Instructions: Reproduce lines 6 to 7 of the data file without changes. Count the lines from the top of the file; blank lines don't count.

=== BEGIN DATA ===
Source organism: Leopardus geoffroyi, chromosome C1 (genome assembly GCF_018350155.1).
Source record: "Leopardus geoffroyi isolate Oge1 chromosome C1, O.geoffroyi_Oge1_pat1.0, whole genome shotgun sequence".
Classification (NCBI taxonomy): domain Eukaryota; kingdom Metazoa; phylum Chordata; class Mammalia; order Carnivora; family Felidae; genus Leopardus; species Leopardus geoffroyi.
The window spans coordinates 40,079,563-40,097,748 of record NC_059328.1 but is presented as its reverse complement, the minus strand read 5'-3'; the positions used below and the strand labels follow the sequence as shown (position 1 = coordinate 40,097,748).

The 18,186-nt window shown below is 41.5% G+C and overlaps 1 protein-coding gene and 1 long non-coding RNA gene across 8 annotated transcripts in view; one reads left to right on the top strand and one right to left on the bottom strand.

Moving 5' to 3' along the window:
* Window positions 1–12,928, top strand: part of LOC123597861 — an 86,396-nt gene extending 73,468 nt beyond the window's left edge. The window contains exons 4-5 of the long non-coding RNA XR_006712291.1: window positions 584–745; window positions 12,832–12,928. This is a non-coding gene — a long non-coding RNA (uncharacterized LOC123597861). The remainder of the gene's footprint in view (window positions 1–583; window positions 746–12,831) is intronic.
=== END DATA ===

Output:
Moving 5' to 3' along the window:
* Window positions 1–12,928, top strand: part of LOC123597861 — an 86,396-nt gene extending 73,468 nt beyond the window's left edge. The window contains exons 4-5 of the long non-coding RNA XR_006712291.1: window positions 584–745; window positions 12,832–12,928. This is a non-coding gene — a long non-coding RNA (uncharacterized LOC123597861). The remainder of the gene's footprint in view (window positions 1–583; window positions 746–12,831) is intronic.